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Samaná and Las Terrenas

Samaná and Las Terrenas

Posted by Aimee Flores Jiminian on November 07, 2013

Image by Max Bosio

Samaná or Xamaná is a Taíno name whose meaning is unfortunately unknown although some believe it means "where the Taino Queen lives".

I would like to think this was really where the Taíno Queen lived, it has that feeling. The first time I arrived in Samaná it unveiled itself to be the greatest treasure, I couldn't get enough of it. Before the new highway was built it took about 4.5 hours to arrive to Samaná through the Sanchez highway which was not in the very best shape when I first went about a decade ago, but when I got there it was totally worth it.

The Samaná Peninsula is a fine stretch of land with the combination of picture perfect white sandy beaches and rolling hills possessing amazing vegetation, the town with all the Victorian houses bright with Caribbean colors. and the unique cosmopolite feel is definitely the cherry on top! 

Christopher Columbus entered the Samaná Bay and had his first encounter with the Taínos at the Golfo de las Flechas or Gulf of Arrows which he named because he had never seen so many arrows flying through the sky.

For many years the Samaná area remained uninhabited, actually completely forgotten by the Colonial authorities during the XVII and XVIII centuries. Much like the history of the North Coast, the Spanish weren't about to let their enemies occupy the land, so in 1644 the governor of the Colony, Bitran de Viamonte, sent Rodrigo de Pimentel to evacuate the English settlers that had established in Samaná. There were also French settlers who came and had set up fields of corn, yucca, sweet potato, beans, plaintain and tobacco. In order to prevent these occupations, the Spanish crown sent engineers to find and evaluate where they would be able to establish and build a city to populate the Samaná Peninsula which represents still today a very strategic geopolitical position. 

During the Haitian occupation (1922-1944), since there was a strong pro-hispanic ideology, Haitian President Boyer conceived a project where he would bring african-american ex-slaves as immigrants to the area, many which arrived by 1824 to receive lands for their dedication as agricultors. Most of them where methodists and they built their churches which the creoles called "chercha" which is a Dominican term for having good clean fun with friends. These very close families, industrious and very religious enriched the culture of Samaná becoming a melting pot of Afro-American, Canarians and Creoles. 

Today, that cosmopolite feel still prevails with many expats from around the globe that have retired and opened up restaurants and resorts all throughout Samaná.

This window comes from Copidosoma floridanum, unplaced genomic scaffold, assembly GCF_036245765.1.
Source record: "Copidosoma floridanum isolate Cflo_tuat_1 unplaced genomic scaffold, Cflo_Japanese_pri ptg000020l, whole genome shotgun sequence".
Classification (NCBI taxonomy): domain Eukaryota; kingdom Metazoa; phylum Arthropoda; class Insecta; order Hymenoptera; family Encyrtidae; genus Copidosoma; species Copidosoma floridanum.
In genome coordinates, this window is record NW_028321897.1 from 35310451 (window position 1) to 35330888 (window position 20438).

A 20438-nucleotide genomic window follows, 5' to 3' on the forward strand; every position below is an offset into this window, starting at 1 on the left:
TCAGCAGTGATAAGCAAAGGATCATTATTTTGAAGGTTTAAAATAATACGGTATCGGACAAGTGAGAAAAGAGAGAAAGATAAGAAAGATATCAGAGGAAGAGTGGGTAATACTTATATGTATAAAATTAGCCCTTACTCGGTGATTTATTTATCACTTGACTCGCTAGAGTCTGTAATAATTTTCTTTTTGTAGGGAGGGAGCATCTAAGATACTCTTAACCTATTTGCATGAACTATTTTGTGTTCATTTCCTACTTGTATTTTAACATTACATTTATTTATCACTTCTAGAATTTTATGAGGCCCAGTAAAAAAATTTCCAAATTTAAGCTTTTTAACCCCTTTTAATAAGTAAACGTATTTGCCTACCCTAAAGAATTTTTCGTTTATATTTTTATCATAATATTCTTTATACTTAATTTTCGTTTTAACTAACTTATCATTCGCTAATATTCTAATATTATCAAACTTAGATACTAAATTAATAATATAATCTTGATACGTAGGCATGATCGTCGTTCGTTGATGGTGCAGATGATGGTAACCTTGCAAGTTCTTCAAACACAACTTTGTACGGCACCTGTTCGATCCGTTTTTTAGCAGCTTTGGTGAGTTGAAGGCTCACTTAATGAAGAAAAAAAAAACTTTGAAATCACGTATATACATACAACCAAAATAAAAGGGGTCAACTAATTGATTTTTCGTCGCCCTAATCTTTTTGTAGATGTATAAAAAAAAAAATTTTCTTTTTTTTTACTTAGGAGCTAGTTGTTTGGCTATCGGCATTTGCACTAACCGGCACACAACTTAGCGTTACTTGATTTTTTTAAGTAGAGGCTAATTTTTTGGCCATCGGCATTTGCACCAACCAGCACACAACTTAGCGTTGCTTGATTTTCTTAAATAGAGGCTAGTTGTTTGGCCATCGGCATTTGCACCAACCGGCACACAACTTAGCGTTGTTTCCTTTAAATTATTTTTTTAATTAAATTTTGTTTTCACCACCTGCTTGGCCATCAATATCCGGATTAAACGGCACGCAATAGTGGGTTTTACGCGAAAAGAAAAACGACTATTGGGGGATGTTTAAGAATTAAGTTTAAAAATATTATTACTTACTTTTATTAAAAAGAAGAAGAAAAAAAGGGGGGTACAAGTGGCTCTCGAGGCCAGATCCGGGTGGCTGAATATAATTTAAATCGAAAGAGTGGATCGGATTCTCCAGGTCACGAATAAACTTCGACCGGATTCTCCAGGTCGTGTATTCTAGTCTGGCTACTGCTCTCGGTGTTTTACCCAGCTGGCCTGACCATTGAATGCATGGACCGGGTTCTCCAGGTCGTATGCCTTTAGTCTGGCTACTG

In Las Terrenas, I would not miss for anything in the world, dining at Mi Corazón restaurant, owned by a Swiss couple with exquisite taste and a magnificent German Chef. I mean that is a real culinary experience, you can ask for the menu and I'm sure anything on it is great but if you're the adventurous type ask your Maitre for the week's special, let them pamper you, it will most definitely be a pleasant surprise. 

Of course there are many places to stay at Las Terrenas at all price ranges, but if you ask me where I would go my top choice would be The Peninsula House. It is family owned B&B, a Victorian house full of art and history sitting on top of a hill overlooking Cosón Beach. The Argentine Chef has many amazing culinary creations and most of those come from the house's organic gardens. Ranked among the Top 100 Hotels & Resorts in the Conde Nast Traveler and recommended also by Andrew Harper, please don't take my word for it, go and see for yourself.

If you go 28km northeast of Samaná, you'll find Las Galeras, this eclectic global village is a real treasure! You can go snorkelling at Playa Frontón, diving at Cabo Cabrón and you can stay at Casa Porqué No, it doesn't have many rooms available, but it is the actual home of a French Canadian couple who serves great breakfasts with freshly baked homemade bread in their gardens.

Los Haitises National Park is a protected virgin forest with little road access, it is a popular ecotourism destination although the number of tourists allowed is limited. Haitises means highland or mountain range in the Taíno language. There are many caverns, mangroves, and keys to visit.

Did I mention the whales? Samaná is renown for humpback whalewatching, from January 15th to March 20th 10,000 north atlantic humpback whales fill the bay with an amazing mating ritual. I just saved it for last because I wanted to share that there is so much more to Samaná than just whalewatching, its really a magical for a Taino Queen to have lived in.

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